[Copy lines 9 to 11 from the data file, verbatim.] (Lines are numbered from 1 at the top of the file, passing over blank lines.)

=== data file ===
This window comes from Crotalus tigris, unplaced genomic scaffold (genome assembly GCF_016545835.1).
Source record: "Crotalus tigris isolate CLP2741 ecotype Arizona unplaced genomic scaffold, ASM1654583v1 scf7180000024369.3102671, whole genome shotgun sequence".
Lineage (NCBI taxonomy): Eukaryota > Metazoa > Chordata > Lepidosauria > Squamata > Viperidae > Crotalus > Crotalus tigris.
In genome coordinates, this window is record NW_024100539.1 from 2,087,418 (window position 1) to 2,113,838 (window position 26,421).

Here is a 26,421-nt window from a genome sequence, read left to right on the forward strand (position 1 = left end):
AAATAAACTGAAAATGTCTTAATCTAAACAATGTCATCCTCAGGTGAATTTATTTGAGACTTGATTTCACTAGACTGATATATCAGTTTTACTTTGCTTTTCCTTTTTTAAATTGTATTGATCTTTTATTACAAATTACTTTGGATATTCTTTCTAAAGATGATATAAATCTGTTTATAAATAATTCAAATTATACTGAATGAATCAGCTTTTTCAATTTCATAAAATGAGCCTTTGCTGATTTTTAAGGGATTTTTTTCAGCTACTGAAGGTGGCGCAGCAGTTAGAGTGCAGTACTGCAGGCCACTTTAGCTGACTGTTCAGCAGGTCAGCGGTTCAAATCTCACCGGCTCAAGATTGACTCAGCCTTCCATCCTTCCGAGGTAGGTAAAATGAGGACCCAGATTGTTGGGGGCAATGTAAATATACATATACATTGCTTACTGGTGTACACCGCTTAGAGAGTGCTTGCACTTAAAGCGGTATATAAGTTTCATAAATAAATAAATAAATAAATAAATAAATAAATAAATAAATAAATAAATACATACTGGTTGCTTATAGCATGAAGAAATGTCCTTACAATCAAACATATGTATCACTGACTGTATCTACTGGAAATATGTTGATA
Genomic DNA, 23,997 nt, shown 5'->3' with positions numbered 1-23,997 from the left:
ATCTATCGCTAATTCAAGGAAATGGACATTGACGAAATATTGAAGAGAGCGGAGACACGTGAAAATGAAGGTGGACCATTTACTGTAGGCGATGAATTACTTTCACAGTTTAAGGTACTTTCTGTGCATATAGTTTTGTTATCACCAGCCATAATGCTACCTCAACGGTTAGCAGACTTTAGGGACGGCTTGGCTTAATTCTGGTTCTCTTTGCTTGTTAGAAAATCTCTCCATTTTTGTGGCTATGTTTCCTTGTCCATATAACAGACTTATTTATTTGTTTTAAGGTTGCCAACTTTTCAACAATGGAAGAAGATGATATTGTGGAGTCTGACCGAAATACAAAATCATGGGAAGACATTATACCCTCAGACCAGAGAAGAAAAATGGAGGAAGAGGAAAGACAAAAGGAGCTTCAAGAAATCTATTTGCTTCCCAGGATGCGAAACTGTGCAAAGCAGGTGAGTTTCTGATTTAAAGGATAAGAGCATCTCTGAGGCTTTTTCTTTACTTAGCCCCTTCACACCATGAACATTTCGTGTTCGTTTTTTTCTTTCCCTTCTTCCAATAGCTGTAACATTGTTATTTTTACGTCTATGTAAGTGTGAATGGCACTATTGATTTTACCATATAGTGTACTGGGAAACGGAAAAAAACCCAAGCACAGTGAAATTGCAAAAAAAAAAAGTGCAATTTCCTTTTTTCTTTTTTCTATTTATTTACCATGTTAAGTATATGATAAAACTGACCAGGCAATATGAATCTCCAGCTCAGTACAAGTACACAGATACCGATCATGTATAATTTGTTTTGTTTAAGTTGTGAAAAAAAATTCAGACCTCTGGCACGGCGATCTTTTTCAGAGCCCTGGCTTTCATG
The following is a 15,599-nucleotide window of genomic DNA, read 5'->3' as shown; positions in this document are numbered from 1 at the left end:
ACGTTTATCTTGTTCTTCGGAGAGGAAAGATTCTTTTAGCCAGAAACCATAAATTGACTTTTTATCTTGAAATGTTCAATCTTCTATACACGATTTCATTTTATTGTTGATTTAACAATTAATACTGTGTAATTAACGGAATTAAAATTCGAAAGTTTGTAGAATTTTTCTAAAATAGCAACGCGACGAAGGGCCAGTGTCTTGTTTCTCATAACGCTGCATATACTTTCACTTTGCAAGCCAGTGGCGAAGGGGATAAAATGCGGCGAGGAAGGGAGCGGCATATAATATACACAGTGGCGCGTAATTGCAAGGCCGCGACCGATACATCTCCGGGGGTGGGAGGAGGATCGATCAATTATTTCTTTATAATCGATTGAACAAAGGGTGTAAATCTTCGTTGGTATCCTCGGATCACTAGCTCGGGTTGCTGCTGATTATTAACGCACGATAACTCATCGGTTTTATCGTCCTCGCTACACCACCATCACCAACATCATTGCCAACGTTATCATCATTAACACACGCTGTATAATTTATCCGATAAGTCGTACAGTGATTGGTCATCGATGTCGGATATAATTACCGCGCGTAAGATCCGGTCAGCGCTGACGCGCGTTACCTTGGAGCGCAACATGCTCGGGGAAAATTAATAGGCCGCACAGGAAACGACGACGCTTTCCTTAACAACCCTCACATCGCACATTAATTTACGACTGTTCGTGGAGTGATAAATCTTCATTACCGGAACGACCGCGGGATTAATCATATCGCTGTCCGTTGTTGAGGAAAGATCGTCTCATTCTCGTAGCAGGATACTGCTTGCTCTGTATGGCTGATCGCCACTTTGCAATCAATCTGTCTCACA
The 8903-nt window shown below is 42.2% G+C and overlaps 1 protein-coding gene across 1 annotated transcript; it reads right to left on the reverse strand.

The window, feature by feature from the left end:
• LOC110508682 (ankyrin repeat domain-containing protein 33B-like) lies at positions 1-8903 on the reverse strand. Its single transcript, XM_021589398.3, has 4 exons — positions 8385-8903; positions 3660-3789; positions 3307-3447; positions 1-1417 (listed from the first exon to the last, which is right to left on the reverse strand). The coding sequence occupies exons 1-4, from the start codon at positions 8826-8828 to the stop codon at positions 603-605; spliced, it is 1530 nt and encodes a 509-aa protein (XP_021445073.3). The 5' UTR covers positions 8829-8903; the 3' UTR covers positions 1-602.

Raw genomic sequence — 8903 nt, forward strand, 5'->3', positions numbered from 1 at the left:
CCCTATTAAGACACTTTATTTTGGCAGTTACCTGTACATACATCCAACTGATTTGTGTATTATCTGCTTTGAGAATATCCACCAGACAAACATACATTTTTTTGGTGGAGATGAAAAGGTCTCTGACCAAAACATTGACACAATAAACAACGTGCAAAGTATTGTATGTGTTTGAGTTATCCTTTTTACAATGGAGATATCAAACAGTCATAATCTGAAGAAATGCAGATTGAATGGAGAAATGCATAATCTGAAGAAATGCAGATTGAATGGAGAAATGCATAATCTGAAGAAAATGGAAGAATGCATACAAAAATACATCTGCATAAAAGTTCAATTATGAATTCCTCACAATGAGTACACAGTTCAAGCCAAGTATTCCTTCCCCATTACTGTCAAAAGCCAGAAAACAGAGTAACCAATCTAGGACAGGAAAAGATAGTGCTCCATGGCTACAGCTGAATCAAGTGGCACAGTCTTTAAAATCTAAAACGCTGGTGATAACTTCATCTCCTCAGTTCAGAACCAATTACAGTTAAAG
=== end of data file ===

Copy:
The following is a 15,599-nucleotide window of genomic DNA, read 5'->3' as shown; positions in this document are numbered from 1 at the left end:
ACGTTTATCTTGTTCTTCGGAGAGGAAAGATTCTTTTAGCCAGAAACCATAAATTGACTTTTTATCTTGAAATGTTCAATCTTCTATACACGATTTCATTTTATTGTTGATTTAACAATTAATACTGTGTAATTAACGGAATTAAAATTCGAAAGTTTGTAGAATTTTTCTAAAATAGCAACGCGACGAAGGGCCAGTGTCTTGTTTCTCATAACGCTGCATATACTTTCACTTTGCAAGCCAGTGGCGAAGGGGATAAAATGCGGCGAGGAAGGGAGCGGCATATAATATACACAGTGGCGCGTAATTGCAAGGCCGCGACCGATACATCTCCGGGGGTGGGAGGAGGATCGATCAATTATTTCTTTATAATCGATTGAACAAAGGGTGTAAATCTTCGTTGGTATCCTCGGATCACTAGCTCGGGTTGCTGCTGATTATTAACGCACGATAACTCATCGGTTTTATCGTCCTCGCTACACCACCATCACCAACATCATTGCCAACGTTATCATCATTAACACACGCTGTATAATTTATCCGATAAGTCGTACAGTGATTGGTCATCGATGTCGGATATAATTACCGCGCGTAAGATCCGGTCAGCGCTGACGCGCGTTACCTTGGAGCGCAACATGCTCGGGGAAAATTAATAGGCCGCACAGGAAACGACGACGCTTTCCTTAACAACCCTCACATCGCACATTAATTTACGACTGTTCGTGGAGTGATAAATCTTCATTACCGGAACGACCGCGGGATTAATCATATCGCTGTCCGTTGTTGAGGAAAGATCGTCTCATTCTCGTAGCAGGATACTGCTTGCTCTGTATGGCTGATCGCCACTTTGCAATCAATCTGTCTCACA
The 8903-nt window shown below is 42.2% G+C and overlaps 1 protein-coding gene across 1 annotated transcript; it reads right to left on the reverse strand.